Friday, 20 December 2013

The skills you need to succeed in Big Data


By 


In the New Year, companies will have to make a decision, whether to hire new talent for Big Data or train existing data management talent with new skills. It will be a crucial decision, because Big Data is the next big deal.

Organisations, utilising big data differ from those with traditional data practices, because they:

  • Pay attention to flows as opposed to stocks
  • Rely on data scientists and product and process developers as opposed to data analysts
  • Move analytics from IT into core business and operational functions

How does this manifest itself in business? Companies aim to measure customer sentiment or respond to breaks in train tracks in time to effect pre-emptive change. They need to analyse the data coming in from remote points as it flows in, not after it has been 'stocked' in a master database or migrated to a data warehouse.

They also need the statistical analysis skills to know which questions to ask of this data, and how to ask questions to arrive at new processes and even new products that the business sees commercial potential in. To get there, companies must have people possessing these technical skills as well as a strong business understanding.

In-demand skills to succeed

Nowadays, many businesses struggle to find suitable personnel, who tick all the boxes. Thus, the competition between Big Data professionals gets more intense, because those who really got the skills need to stand out. On a different note, Big Data in businesses doesn't run well without contributions from traditional data competencies; therefore the required skills are quite mixed.

“For instance, 59 per cent of companies responding to a 2012 survey conducted by analyst firm Information Difference said that their big data projects were 'highly linked' to their master data repositories. In many cases, master data (e.g. customer data, product data, and so on) was being used as 'vectors' into big data queries that began the process of probing piles of unstructured and semi-structured big data for clues on how customers react to certain offers, or how products were being accepted in certain markets, and so on.”

“In these cases, it was traditional master data that actually formed the core of what big data queries were constructed from — and so it was no surprise that 67 per cent of respondents in the same survey also said that master data was driving big data, rather than the other way around.” – ZDNet.com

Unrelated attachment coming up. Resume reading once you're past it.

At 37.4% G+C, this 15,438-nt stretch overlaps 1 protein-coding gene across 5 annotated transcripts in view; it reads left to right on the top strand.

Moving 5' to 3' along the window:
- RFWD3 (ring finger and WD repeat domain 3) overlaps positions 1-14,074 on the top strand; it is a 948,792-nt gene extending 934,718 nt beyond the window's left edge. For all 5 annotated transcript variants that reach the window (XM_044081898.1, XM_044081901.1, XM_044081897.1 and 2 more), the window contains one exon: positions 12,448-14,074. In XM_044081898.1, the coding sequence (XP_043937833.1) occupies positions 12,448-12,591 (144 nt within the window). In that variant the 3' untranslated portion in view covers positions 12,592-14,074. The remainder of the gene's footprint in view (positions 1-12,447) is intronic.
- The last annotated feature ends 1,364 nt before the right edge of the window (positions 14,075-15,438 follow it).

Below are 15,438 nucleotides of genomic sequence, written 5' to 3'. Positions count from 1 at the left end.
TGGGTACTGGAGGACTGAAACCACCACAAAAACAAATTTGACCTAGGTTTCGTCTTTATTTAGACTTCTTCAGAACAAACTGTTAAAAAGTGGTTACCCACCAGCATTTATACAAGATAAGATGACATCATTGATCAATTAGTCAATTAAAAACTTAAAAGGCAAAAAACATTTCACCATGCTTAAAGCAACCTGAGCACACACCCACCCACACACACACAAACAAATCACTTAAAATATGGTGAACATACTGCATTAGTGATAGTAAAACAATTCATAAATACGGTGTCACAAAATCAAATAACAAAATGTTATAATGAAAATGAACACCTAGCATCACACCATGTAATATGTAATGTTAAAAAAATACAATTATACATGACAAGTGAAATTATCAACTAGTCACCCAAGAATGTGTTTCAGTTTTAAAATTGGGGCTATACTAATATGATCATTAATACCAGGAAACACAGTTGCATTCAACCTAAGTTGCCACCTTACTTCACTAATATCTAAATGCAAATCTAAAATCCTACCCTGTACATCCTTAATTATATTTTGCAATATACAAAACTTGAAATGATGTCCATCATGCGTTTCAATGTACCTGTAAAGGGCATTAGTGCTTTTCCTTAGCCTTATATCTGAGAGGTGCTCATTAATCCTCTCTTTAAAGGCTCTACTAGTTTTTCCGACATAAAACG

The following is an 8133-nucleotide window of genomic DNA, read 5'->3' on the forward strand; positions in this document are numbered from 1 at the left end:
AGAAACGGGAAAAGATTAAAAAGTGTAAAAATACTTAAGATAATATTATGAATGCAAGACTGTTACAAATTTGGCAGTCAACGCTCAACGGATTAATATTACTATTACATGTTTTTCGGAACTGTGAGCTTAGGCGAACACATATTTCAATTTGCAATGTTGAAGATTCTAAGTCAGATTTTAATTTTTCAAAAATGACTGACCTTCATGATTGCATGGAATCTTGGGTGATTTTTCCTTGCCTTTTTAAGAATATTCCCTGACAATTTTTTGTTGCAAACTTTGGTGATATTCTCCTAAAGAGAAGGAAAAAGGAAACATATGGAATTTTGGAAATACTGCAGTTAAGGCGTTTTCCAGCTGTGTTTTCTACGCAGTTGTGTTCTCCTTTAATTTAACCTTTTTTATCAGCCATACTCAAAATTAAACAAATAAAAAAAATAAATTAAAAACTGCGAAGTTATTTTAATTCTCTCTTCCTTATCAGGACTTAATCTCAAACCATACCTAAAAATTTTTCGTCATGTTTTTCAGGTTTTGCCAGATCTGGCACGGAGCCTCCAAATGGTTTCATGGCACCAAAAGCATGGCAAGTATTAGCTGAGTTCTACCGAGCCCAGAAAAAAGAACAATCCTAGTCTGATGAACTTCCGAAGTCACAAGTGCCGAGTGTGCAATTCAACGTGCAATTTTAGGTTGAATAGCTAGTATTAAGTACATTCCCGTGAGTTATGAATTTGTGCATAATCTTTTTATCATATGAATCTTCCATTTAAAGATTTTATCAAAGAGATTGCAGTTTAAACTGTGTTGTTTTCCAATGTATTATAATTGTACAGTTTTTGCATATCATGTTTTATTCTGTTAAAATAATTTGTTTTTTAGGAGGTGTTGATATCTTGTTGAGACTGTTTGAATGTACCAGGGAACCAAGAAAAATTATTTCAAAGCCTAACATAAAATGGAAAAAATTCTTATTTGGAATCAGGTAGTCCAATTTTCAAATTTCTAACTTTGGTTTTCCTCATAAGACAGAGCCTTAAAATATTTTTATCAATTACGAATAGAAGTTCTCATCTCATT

Big Data skills vs. Traditional Skills

Big Data demands new programming and analytic skills, that today's typical data analysts lack. Most of these skills fall under the heading of 'data science'.

Key skills include:
  • Strong Background in Mathematics
  • Strong Background in Statistical Analysis
  • Knowledge of Statistical Programming Languages
  • Familiarity with Analytics Modelling Techniques
  • Knowledge of Data Subject Matter
  • Ability to Experiment with Data 

Big Data also demands a new set of technical skills that aren't readily found today in many enterprise data centres. These skills include data architecting that includes the build-out of databases that span terabytes of data, being able to administer software frameworks like Hadoop, expertise in databases like noSQL, Cassandra or HBase; or in analytics programming languages and facilities like R or Pig.

But if these are some of the hard skills areas, Big Data also demands a set of soft skills that enterprise IT has customarily been short on. These include the ability of people to think across the organisation, to be aware of the ultimate needs of the business, to know which analytics questions to pose to get to those ultimate needs, and to measure and communicate results.

To learn more about the essential skills in Big Data, read the full article on ZDNet.com

About the Author:       
Sarah writes for Firebrand Training on a number of IT related topics. This includes exams, training, certification trends, project management, certification, careers advice and the industry itself. Sarah has 11 years of experience in the IT industry.